Boyle legislators hear from public at Danville meeting
A possible payroll tax cap, how to battle the drug epidemic and legalization of marijuana were just a few of the topics discussed during a public meeting with state Sen. Rick Girdler (R-Somerset) and state Rep. Daniel Elliott (R-Danville) Wednesday morning at Danville City Hall. Mayor Mike Perros hosted the event.
Among the nearly full room of local residents, a few city and county officials also attended the meeting, as did representatives from the offices of Sen. Mitch McConnell and U.S. Rep. Brett Guthrie.
The possibility of Boyle County bumping into an occupational tax cap came up several times. Since Boyle County’s population is predicted to top 30,000 in the 2020 Census, an old law that only affects counties with 30,000 or more people has the potential to essentially cap Boyle County’s payroll tax revenue from Danville residents — or even zero it out entirely.
That law allows for payroll taxes paid to a city to be credited against the payroll taxes owed to a county government.
Elliott told the crowd he realizes the financial harm the old law would have on Boyle County. He said he has drafted legislation to “deal with the population issue,” but has yet to file it. He said the question will be how to handle the situation — whether to increase the population requirement or repeal the law completely.
Girdler said he doesn’t think the issue is “on the radar” for many legislators because it doesn’t affect their counties. Therefore, it’s important for Boyle County officials to testify in Frankfort about how the “archaic” law should be altered. “They have to hear personally from you all,” Girdler said.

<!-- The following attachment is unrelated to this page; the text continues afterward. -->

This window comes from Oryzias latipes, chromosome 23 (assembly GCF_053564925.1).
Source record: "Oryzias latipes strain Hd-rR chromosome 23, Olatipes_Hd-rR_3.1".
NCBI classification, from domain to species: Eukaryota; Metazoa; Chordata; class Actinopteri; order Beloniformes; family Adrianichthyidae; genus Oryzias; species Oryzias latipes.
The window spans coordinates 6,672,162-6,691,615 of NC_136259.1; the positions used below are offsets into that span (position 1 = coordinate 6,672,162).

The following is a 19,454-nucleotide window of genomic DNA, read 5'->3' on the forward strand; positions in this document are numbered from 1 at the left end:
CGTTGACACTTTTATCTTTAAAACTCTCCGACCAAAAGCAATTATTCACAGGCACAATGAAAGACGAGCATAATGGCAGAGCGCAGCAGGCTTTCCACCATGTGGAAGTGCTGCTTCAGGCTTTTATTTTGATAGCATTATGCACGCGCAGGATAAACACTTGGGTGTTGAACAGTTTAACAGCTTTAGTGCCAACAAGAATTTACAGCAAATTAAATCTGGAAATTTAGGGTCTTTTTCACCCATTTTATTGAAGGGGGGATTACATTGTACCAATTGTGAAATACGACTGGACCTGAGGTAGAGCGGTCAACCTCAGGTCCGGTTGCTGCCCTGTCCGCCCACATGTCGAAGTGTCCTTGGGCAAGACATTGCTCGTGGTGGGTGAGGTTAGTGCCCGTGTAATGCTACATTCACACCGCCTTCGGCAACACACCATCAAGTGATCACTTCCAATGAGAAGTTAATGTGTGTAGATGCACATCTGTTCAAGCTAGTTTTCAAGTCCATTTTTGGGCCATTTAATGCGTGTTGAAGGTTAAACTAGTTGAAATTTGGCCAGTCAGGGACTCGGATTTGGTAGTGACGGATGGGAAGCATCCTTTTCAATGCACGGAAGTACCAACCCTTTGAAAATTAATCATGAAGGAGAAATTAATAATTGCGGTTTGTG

Jody Lassiter, president and CEO of the economic development group Develop Danville, said if nothing is done about the population limit and occupational taxes collected by the city and county, it would “gut Boyle County’s budget.” He suggested there needs to be some sort of revenue sharing agreement in place between the county and city and asked that Girdler and Elliott jump on changing the legislation.
“It’s going to gore someone’s ox down the road,” Lassiter told the legislators, so it would be best if they found a way to deal with occupational tax legislation that didn’t hinge on population levels.
When asked by an audience member their opinions on whether incarceration for drug offenders or treatment for addiction was the best method to fight the drug epidemic, Girdler said it all comes down to money and that it is cheaper to come up with long-term treatment options for users than it is to put them in jail.
He also shared a personal story about a niece who needed to talk to someone “today” about rehab. He said it was important for former addicts to be “stewards” for getting other people off of drugs.
Girdler also acknowledged that laws in place, such as Casey’s Law and Tim’s Law, that help families and friends get treatment for their loved ones who are addicted or have mental health issues, are not as familiar to the public as they should be.
“If you don’t know about it, you’re not going to use it. We need to put our heads together to publicize it,” Girdler said.